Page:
Why Is It Called an “Elevator Pitch”?

The phrase might have origins in a man risking his own life to sell his big idea.
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Sometimes a big idea conflicts with a small amount of time—and when you need to explain a concept quickly and succinctly, you might refer to it as an elevator pitch.

What Is An Elevator Pitch?

Usually, an elevator pitch involves taking anywhere from 30 seconds to two minutes to summarize a concept. They may be common at work when you need to accommodate a busy colleague or employer, or you might use them in your personal life: Your spouse or partner might be rushing home and you’ve got scarce time to convince them why they should pick up a pizza.

But why is it called an “elevator pitch”? It may have something to do with a people-moving pioneer and a stunt that could have turned deadly.

Elisha Otis and the Elevator Stunt

Given how often they’re used (according to one estimate, there are around 900,000 elevators in use in the U.S. that make 18 billion trips a year), elevators cause relatively few deaths annually—perhaps as few as 30. But in the 1800s, when elevators first came into widespread use, they posed far more significant risks. Any damage to the cables maneuvering the lift could result in occupants plummeting to their deaths. Many people avoided them altogether; rent for upper floors in residential buildings was often cheaper thanks to the difficulty in climbing stairs.

Elisha Otis, the owner of Otis Elevator Company, had a solution: He pioneered a mechanism for elevators in 1853 that would act as a failsafe. It was little more than a wagon spring attached to the cables and held in place by the downward pressure of the platform. If the cable snapped and the platform broke free, the spring would release; its ends would lock into notches in the beams on each side of the shaft, halting the platform’s descent.

Otis was so confident of his invention that he arranged for a public display of its effectiveness—and used himself as a guinea pig. He stood on a platform as it went up several stories in the air, then used a blade to cut the cable. As onlookers screamed, the spring was activated and Otis remained aloft.

The advancement revolutionized elevators, not only giving users confidence to ride them but also leading to more efficient construction as well as the emergence of skyscrapers. (It also raised the rent on the upper floors of buildings.) To some, this was the original elevator pitch—a brief, effective demonstration of an idea taken on literal terms. But elevator pitch as a figure of speech may have started in another industry.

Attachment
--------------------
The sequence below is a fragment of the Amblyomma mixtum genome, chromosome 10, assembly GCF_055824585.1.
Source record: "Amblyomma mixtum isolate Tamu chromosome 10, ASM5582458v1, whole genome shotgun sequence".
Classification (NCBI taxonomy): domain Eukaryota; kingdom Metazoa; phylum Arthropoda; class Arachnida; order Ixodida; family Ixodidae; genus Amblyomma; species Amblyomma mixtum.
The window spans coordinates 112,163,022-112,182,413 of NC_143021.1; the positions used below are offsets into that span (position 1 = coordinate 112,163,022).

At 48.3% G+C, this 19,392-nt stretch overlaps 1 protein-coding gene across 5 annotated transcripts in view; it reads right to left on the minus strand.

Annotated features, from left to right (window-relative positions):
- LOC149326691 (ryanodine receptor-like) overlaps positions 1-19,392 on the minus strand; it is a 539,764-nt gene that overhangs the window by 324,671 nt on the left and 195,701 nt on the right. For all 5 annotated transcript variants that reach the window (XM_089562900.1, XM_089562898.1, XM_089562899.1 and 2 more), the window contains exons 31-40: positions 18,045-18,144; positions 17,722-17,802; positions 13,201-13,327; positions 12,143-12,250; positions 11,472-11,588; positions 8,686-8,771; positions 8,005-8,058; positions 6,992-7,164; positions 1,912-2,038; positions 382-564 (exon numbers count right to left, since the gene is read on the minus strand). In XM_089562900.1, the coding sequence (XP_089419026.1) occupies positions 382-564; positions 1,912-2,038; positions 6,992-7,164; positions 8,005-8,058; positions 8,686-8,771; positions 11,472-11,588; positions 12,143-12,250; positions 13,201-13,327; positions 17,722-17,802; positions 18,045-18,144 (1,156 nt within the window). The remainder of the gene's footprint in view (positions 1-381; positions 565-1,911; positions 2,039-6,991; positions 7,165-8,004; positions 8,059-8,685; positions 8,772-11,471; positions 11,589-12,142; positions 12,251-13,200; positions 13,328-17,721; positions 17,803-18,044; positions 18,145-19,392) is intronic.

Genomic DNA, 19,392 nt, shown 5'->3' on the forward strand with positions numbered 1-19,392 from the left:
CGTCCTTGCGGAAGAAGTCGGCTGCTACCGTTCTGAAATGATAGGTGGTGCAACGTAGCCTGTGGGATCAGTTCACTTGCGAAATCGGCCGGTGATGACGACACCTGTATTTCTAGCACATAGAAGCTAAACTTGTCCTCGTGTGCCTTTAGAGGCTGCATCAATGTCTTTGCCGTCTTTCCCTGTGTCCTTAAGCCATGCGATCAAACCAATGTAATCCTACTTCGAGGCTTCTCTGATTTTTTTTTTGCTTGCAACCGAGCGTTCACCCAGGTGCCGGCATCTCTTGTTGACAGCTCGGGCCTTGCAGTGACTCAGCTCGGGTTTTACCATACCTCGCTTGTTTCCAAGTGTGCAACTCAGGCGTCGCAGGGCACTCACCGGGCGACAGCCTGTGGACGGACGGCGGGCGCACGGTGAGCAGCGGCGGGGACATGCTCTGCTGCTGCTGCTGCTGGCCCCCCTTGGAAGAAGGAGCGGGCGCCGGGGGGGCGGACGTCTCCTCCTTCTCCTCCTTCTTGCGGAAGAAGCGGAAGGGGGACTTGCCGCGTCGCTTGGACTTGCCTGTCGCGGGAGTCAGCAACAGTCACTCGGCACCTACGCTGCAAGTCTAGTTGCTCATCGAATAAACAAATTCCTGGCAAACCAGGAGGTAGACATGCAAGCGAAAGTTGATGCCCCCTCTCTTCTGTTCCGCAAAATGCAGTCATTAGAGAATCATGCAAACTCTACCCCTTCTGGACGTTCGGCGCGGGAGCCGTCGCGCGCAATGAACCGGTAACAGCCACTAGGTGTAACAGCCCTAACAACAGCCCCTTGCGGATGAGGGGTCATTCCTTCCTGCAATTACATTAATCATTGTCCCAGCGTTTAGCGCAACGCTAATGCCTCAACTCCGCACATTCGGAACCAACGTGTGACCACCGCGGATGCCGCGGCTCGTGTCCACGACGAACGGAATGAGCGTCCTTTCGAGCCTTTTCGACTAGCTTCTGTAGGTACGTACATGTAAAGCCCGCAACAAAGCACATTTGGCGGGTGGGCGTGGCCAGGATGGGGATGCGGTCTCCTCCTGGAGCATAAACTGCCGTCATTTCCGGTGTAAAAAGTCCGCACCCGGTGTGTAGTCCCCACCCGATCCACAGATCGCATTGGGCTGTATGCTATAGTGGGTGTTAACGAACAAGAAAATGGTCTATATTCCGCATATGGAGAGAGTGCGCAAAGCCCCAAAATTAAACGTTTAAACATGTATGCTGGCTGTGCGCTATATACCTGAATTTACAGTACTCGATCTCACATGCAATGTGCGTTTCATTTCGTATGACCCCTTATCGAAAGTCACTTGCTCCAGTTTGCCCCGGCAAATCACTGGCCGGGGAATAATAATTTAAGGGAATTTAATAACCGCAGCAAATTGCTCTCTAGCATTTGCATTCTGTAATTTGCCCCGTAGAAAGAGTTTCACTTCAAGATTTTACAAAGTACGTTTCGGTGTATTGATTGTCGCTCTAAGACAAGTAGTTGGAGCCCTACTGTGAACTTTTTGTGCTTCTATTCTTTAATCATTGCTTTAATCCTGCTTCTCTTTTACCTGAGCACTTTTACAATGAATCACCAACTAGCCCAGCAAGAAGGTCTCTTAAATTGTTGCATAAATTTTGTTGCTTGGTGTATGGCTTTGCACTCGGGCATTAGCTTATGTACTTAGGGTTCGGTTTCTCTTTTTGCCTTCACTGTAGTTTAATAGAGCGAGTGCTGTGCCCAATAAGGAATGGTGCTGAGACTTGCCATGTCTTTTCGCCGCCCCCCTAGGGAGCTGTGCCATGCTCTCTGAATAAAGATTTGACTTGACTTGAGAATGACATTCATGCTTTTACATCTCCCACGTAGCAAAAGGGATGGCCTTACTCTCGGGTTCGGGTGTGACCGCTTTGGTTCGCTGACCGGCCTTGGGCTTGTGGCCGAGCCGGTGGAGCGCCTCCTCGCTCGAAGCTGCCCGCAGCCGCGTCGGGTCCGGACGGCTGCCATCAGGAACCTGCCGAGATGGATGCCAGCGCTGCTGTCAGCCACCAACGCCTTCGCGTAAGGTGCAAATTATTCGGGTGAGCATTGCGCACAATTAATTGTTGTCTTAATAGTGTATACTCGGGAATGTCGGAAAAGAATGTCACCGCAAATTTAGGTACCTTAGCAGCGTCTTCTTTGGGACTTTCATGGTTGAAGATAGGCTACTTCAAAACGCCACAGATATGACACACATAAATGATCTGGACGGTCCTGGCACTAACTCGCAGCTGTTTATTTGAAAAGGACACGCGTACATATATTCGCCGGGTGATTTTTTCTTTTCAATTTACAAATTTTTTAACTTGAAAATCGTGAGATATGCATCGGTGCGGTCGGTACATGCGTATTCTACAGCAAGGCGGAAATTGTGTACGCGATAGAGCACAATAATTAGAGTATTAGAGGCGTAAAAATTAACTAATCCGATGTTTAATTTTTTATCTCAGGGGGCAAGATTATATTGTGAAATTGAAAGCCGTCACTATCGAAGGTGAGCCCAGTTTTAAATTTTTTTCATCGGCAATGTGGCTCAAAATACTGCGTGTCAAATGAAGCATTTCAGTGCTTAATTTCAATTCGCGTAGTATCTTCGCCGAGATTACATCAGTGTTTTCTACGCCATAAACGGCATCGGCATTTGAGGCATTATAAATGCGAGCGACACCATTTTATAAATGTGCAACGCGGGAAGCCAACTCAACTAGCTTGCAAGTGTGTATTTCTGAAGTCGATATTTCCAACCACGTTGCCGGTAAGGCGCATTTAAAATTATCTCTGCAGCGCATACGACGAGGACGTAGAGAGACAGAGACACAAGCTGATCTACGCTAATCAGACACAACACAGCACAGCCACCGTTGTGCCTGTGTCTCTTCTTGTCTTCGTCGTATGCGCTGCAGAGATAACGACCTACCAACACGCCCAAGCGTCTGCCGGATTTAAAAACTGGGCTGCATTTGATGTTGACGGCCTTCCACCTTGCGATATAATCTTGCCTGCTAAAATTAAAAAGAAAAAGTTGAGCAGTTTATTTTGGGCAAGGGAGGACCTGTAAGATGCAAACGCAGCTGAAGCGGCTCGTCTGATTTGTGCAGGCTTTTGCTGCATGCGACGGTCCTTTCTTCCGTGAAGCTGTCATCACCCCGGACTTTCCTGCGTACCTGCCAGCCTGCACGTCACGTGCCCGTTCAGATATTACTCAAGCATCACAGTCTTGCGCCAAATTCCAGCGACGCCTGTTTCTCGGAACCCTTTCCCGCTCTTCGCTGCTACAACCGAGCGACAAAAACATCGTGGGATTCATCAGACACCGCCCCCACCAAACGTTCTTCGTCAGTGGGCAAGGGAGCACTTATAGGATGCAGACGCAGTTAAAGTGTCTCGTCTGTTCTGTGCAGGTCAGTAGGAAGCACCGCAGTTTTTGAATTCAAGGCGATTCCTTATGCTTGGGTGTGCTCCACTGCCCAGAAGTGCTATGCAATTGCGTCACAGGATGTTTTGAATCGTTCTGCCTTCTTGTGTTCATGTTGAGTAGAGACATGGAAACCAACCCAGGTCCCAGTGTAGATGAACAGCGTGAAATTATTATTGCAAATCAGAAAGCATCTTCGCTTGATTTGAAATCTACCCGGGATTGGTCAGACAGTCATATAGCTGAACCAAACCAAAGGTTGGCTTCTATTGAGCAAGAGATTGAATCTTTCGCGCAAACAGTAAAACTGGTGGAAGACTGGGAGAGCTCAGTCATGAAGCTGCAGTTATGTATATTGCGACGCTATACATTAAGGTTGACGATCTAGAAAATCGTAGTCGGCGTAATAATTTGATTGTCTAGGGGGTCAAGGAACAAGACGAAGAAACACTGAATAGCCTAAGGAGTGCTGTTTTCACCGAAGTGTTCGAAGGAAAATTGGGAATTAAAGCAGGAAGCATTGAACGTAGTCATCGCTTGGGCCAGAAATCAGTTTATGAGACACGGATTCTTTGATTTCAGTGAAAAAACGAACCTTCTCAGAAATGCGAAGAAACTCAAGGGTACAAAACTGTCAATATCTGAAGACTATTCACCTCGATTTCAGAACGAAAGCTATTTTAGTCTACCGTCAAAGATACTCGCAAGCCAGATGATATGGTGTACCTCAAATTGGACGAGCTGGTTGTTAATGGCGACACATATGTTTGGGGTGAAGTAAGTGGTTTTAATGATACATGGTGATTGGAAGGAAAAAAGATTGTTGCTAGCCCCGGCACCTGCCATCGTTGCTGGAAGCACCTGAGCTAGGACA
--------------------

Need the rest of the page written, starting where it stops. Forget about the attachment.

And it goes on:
Elevator Pitch Redefined

While Otis perfected the elevator pitch, the term may not have come into broader use until the 20th century. According to Forbes, screenwriters in the early days of Hollywood would seize upon elevator rides to capture the attention of busy executives.  Knowing they had a captive audience for at least a half-minute or so, the writers tried to sell decision-makers on movie ideas.

Charlie Fink, a onetime Disney executive, once wrote that elevator pitch was used at the company in the 1980s and 1990s. “When I worked at Disney in the ’80s and ’90s, we defined it as ‘[if CEO] Jeff Katzenberg steps into your elevator,’ ” he wrote. “ ‘You have two floors [or] 20 seconds to pitch him your movie.’ ” One example of an elevator pitch, according to Fink, was The Lion King, which he had summarized as “Bambi in Africa.”

But elevator pitch didn’t get much play outside of the film industry. One of the earliest printed examples of the phrase in another line of work didn’t come until 1966, when a First National Bank employee named Duncan Williams was overheard by a senior executive “giving somebody a sale pitch” in the bank’s elevator. Impressed with what a newspaper article on the events called Williams’s “elevator pitch,” the executive put him in the bond department. He eventually made senior vice-president.

Another version of the phrase, elevator speech, was mentioned in a 1980 Associated Press article as part of “Pentagonese,” or slang terms that were used “by the men and women responsible for America’s national security.” An elevator speech was a “short two or three-minute briefing.” In the decades that followed, elevator pitch (or speech) seemed to catch on in the business world.

It’s possible Otis brought the concept of an elevator pitch to life, with the film industry taking it from literal to figurative terms. But for the most part, people have used the phrase to conjure a brief window of time to explore an idea. If you couldn’t explain something in the time it takes to ride in an elevator, it’s probably not an elevator pitch.

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